4. Classical Economics - 8. Classical Economics Denis P....

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8. Classical Economics Denis P. O'Brien Subject Economics » History of Thought Key-Topics classical tradition DOI: 10.1111/b.9780631225737.2003.00009.x 8.1 Introduction Classical economics ruled economic thought for about 100 years. It focused on macroeconomic issues and economic growth. Because the growth was taking place in an open economy, with a currency that (except during 1797–1819) was convertible into gold, the classical writers were necessarily concerned with the balance of payments, the money supply, and the price level. Monetary theory occupied a central place, and their achievements in this area were substantial and - with their trade theory - are still with us today. Those ideas developed amid an international economy free from major wars. However, the French wars of 1793–1815 had a powerful influence on classical economics, leading to major problems with public finance, and to a significant national debt. Because convertibility of the note issue into gold was suspended, it was necessary to develop a theory of the operation of an inconvertible paper currency. 8.2 Foundations The intellectual basis for virtually all classical economics is found in Adam Smith's Wealth of Nations of 1776 ( O'Brien, 1975 ). Earlier work, including that by Smith himself (his Theory of Moral Sentiments , 1759 , and Lectures , 1763 ) and of David Hume (1711–76) can be seen in the context of the research program that Smith established. Apart from Adam Smith (1723–90), the most famous and influential figure was David Ricardo (1772–1823). There are several views of Ricardo. Schumpeter (1954) regarded Ricardo's work as essentially a detour. The Sraffians regard it as the start of the only valid tradition in economics, running from Ricardo to Marx and thence to Sraffa. Alfred Marshall and Samuel Hollander (1979) have interpreted Ricardo as a neoclassical economist. Ricardo excelled in model building, but his restrictive type of model grafted uneasily on to the main part of classical economics, and the work of later writers such as J. R. McCulloch (1789–1864) and J. S. Mill (1806–73) owed much more to Smith than to Ricardo. To interpret classical economics in terms of Smith and Ricardo alone is a mistake ( O'Brien, 1988 ). Contemporary with Ricardo were T. R. Malthus (1766–1834), James Mill (1773– 1836), Nassau Senior (1770–1864), Robert Torrens (1780–1864), and numerous writers on special topics, especially monetary theory.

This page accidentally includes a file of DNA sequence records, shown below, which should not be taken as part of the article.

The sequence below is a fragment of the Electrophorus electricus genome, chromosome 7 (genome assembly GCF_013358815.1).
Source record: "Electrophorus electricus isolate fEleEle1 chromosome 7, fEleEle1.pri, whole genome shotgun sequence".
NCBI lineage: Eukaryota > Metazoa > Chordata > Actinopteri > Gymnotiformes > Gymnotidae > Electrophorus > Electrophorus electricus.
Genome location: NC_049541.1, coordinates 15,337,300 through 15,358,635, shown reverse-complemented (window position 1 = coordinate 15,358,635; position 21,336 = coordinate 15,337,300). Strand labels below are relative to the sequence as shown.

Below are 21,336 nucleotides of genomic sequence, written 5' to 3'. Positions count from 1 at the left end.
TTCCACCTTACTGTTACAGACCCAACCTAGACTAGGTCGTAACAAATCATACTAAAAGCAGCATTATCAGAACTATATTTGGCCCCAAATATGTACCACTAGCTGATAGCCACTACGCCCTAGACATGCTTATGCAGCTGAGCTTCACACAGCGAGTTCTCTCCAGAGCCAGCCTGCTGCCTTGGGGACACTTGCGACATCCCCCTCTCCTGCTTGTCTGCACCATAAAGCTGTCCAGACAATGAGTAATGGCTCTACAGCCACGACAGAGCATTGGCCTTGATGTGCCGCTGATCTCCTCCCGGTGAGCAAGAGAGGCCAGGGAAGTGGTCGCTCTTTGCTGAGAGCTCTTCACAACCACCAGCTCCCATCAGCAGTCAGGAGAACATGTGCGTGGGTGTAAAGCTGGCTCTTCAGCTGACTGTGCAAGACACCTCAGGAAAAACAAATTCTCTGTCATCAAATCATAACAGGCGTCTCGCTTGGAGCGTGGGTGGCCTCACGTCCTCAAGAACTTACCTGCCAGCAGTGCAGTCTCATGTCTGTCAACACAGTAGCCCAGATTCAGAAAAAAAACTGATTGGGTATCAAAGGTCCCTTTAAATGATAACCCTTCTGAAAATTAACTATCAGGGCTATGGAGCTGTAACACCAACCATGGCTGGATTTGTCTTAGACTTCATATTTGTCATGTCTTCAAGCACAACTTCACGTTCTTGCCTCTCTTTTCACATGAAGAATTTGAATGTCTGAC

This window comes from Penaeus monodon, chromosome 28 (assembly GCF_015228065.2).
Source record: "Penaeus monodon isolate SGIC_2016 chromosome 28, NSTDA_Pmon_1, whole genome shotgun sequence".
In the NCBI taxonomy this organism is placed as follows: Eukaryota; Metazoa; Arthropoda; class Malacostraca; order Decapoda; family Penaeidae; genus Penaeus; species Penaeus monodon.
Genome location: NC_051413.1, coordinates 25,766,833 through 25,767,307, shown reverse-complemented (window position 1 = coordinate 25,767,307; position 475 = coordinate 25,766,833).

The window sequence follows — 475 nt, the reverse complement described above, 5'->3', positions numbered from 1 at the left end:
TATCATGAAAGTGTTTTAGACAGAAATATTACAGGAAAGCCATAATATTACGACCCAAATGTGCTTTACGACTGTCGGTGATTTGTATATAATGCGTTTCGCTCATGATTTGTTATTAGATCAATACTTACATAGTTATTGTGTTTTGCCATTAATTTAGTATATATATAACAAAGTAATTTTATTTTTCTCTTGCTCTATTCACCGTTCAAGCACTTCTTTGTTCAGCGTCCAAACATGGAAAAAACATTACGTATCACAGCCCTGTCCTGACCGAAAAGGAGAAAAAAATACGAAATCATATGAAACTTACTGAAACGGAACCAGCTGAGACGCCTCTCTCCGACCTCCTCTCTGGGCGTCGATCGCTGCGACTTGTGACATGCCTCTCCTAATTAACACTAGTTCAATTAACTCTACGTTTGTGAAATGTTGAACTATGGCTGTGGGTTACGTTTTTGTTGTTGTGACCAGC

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Most classical economists had intellectual interests besides economics. Few had academic employment. Journalism, the law, and business - especially banking - were mostly their occupations. Yet these writers formed a “scientific community.” With the exception of the French economist J.-B. Say (1776–1832), they lived in the British Isles. They read the literary reviews of the day, and there was an active circulation of pamphlets. They met at the Political Economy Club and in other societies such as the [Royal] Statistical Society. Economics grew out of philosophy. Smith and Hume were the products of a distinctive
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This note was uploaded on 03/31/2010 for the course ECONOMICS 321 taught by Professor H during the Spring '10 term at Kadir Has Üniversitesi.

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4. Classical Economics - 8. Classical Economics Denis P....

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